30 October 2015

back to overview

Raising efficiency in greenhouse growing

Vegetable Greenhouse in Shabran, Azerbaijan
Vegetable Greenhouse in Shabran, Azerbaijan

Azerbaijan, with its vast oil and gas reserves, exports energy and this sets the country apart from many others in the GGF’s target region. Despite comparably low power and gas costs at the commodity price level, however, energy remains expensive for Azeris.

This is mainly a consequence of the very low degree of energy efficiency throughout the country’s economy. Here, as well as in terms of the environmental impact of energy-inefficient industrial and residential infrastructure, the similarities with most other target partners are again quite obvious. Besides enabling Azerbaijan to fully benefit from its natural resource boon, raising energy efficiency will drive a virtuous spiral. Lower energy service costs, improved competitiveness but also less acid rain and greenhouse gas emissions would be just the main positive corollaries.

In 2014, the GGF made its first investment in Azerbaijan with a USD 15 million energy efficiency senior loan to AccessBank, which is specialized in microfinance. The purpose of the credit facility was to strengthen the bank’s long-term financing ca pa cities and enable it to offer attractive loan products – to incite business customers to invest in much-needed EE plant and equipment modernization and encourage households to upgrade their insulation.

One of AccessBank’s customers, the owner of a vegetable greenhouse in Shabran, faced various challenges. Because ventilation and irrigation needed to be operated manually, he had 10 employees manning the systems in shifts all day and night. Even though the boiler was running 24 hours a day, it was not possible to maintain the 18°_C necessary to ensure optimal growth conditions. Tomatoes and cucumbers, the main crops, suffered especially. The high labor and energy costs, combined with the loss of productivity, increasingly ate into the bottom line. Compounding this precarious situation, the manual irrigation system did not have a functional dosing mechanism – not only was water being wasted, crops were lost to overwatering, too.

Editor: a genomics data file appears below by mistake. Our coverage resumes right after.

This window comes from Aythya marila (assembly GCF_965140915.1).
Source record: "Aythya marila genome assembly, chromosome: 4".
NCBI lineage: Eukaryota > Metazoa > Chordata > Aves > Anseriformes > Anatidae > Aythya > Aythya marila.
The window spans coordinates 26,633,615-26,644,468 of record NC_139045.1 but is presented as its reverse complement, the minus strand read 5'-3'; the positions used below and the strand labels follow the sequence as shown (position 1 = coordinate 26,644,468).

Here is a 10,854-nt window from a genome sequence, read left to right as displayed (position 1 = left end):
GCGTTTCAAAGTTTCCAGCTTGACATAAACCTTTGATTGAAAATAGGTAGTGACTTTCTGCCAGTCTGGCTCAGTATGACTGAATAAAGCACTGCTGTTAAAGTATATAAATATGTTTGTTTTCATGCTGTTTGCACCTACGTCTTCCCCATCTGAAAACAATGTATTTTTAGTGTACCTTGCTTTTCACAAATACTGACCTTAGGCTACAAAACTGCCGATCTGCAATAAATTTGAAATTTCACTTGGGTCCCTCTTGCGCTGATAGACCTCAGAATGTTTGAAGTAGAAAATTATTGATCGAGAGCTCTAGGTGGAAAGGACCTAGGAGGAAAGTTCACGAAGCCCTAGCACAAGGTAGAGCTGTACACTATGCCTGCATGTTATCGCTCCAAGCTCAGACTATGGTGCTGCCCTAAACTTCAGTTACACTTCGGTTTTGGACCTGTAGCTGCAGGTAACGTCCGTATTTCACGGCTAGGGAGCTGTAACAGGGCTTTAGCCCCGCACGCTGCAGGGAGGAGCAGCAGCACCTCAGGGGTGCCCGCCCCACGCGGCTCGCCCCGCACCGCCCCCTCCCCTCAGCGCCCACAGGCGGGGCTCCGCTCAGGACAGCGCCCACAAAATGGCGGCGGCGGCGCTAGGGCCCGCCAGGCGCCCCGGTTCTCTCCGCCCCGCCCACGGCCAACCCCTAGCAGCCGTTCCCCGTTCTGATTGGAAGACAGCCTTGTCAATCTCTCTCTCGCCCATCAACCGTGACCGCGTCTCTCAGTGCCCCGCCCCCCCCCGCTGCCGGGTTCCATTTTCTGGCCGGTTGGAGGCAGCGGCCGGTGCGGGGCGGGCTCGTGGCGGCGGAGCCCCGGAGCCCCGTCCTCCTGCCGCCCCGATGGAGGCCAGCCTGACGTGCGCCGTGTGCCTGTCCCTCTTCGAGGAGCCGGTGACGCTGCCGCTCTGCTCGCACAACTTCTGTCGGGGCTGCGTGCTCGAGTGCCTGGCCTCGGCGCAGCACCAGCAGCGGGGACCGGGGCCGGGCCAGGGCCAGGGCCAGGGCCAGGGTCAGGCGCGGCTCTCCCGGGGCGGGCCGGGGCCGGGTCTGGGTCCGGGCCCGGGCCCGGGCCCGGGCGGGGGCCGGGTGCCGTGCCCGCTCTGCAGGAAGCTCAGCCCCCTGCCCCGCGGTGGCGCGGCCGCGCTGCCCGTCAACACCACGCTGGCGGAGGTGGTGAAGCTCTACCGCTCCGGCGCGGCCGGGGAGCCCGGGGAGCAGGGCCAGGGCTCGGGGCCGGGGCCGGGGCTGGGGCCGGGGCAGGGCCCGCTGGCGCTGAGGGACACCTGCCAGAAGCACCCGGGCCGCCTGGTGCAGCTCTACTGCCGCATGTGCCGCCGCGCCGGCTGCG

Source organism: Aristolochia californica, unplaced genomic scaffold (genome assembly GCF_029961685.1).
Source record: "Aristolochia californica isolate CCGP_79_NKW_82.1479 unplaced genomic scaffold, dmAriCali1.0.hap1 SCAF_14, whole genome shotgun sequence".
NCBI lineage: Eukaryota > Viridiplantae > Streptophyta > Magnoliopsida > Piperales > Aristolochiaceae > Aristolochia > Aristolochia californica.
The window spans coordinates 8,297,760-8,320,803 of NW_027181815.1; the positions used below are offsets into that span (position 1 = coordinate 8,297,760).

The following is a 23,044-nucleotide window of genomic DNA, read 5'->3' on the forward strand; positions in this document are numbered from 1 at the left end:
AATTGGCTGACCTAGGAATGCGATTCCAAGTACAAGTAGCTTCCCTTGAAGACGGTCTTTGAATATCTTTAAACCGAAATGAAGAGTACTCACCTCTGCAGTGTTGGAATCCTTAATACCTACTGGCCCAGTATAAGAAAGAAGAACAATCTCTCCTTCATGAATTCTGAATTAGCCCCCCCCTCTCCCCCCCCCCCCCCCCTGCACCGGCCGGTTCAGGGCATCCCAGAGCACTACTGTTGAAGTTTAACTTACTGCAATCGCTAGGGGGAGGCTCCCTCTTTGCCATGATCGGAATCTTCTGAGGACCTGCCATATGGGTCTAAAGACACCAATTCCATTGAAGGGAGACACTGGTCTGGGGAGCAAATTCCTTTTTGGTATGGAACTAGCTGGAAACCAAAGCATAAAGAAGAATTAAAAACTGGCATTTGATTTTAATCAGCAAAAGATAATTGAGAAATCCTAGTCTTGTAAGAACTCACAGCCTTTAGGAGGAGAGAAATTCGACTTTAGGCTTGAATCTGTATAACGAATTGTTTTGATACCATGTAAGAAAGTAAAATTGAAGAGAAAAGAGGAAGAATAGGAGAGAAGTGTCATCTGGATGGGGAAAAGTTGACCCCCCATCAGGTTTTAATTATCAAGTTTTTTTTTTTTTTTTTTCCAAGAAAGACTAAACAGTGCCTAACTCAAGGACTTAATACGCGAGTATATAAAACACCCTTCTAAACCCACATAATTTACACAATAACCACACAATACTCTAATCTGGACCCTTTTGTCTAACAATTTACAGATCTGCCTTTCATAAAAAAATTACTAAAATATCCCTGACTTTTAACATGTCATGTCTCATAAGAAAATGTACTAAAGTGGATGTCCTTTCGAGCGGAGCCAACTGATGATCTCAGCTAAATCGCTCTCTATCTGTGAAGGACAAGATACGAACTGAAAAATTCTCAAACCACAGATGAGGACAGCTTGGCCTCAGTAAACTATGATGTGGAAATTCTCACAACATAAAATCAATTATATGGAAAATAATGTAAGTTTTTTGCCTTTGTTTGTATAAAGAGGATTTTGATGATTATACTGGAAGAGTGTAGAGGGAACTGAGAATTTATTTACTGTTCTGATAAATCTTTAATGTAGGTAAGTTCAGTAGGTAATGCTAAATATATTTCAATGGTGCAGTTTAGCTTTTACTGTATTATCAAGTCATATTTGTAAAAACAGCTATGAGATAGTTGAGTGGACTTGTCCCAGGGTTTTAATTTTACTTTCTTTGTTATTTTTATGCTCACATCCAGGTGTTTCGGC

With a GGF-funded credit line of around 248,000 USD from AccessBank, the greenhouse owner will be able to install a new ventilation systems for seven greenhouses as well as two 7.5 kW irrigation pumps operated through a centralized control system. The irrigation system will be upgraded as well with a dosing system for plant protection treatments to maximize yield.

In terms of environmental impact, the combined measures are projected to reduce primary energy savings by 73 percent, i.e. from currently 167,883 kWh/year to 46,035 kWh/year. CO2 emissions will be reduced by just over 64 percent as well: from 56,223 kg/year to 20,164 kg/year.

Related Posts